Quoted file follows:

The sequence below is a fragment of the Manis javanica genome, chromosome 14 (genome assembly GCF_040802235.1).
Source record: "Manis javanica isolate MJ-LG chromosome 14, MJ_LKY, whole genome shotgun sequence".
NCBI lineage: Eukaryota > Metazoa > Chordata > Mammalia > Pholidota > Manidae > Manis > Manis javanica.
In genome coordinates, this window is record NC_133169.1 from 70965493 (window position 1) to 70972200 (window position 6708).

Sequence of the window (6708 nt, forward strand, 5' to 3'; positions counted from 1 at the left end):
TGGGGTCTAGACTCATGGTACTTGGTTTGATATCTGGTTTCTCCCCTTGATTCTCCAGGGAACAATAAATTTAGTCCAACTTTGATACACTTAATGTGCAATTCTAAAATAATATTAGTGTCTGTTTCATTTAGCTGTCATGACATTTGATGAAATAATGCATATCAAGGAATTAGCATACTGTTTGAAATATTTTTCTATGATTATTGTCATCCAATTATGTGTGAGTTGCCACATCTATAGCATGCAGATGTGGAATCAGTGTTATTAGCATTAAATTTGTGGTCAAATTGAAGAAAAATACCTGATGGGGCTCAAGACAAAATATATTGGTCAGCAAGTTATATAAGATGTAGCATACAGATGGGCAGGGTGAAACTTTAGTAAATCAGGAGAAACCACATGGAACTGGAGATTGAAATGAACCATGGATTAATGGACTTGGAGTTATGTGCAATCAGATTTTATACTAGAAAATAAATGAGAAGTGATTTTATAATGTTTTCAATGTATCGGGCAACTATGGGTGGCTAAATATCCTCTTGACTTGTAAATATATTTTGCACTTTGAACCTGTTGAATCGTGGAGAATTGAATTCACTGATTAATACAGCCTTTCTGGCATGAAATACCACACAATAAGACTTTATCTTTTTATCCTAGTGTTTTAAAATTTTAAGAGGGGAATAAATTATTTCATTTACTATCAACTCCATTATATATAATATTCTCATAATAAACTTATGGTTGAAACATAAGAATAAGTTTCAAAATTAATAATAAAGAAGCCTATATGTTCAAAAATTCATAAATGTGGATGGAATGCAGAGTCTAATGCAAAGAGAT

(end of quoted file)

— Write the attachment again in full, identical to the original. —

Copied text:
The sequence below is a fragment of the Manis javanica genome, chromosome 14 (genome assembly GCF_040802235.1).
Source record: "Manis javanica isolate MJ-LG chromosome 14, MJ_LKY, whole genome shotgun sequence".
NCBI lineage: Eukaryota > Metazoa > Chordata > Mammalia > Pholidota > Manidae > Manis > Manis javanica.
In genome coordinates, this window is record NC_133169.1 from 70965493 (window position 1) to 70972200 (window position 6708).

Sequence of the window (6708 nt, forward strand, 5' to 3'; positions counted from 1 at the left end):
TGGGGTCTAGACTCATGGTACTTGGTTTGATATCTGGTTTCTCCCCTTGATTCTCCAGGGAACAATAAATTTAGTCCAACTTTGATACACTTAATGTGCAATTCTAAAATAATATTAGTGTCTGTTTCATTTAGCTGTCATGACATTTGATGAAATAATGCATATCAAGGAATTAGCATACTGTTTGAAATATTTTTCTATGATTATTGTCATCCAATTATGTGTGAGTTGCCACATCTATAGCATGCAGATGTGGAATCAGTGTTATTAGCATTAAATTTGTGGTCAAATTGAAGAAAAATACCTGATGGGGCTCAAGACAAAATATATTGGTCAGCAAGTTATATAAGATGTAGCATACAGATGGGCAGGGTGAAACTTTAGTAAATCAGGAGAAACCACATGGAACTGGAGATTGAAATGAACCATGGATTAATGGACTTGGAGTTATGTGCAATCAGATTTTATACTAGAAAATAAATGAGAAGTGATTTTATAATGTTTTCAATGTATCGGGCAACTATGGGTGGCTAAATATCCTCTTGACTTGTAAATATATTTTGCACTTTGAACCTGTTGAATCGTGGAGAATTGAATTCACTGATTAATACAGCCTTTCTGGCATGAAATACCACACAATAAGACTTTATCTTTTTATCCTAGTGTTTTAAAATTTTAAGAGGGGAATAAATTATTTCATTTACTATCAACTCCATTATATATAATATTCTCATAATAAACTTATGGTTGAAACATAAGAATAAGTTTCAAAATTAATAATAAAGAAGCCTATATGTTCAAAAATTCATAAATGTGGATGGAATGCAGAGTCTAATGCAAAGAGAT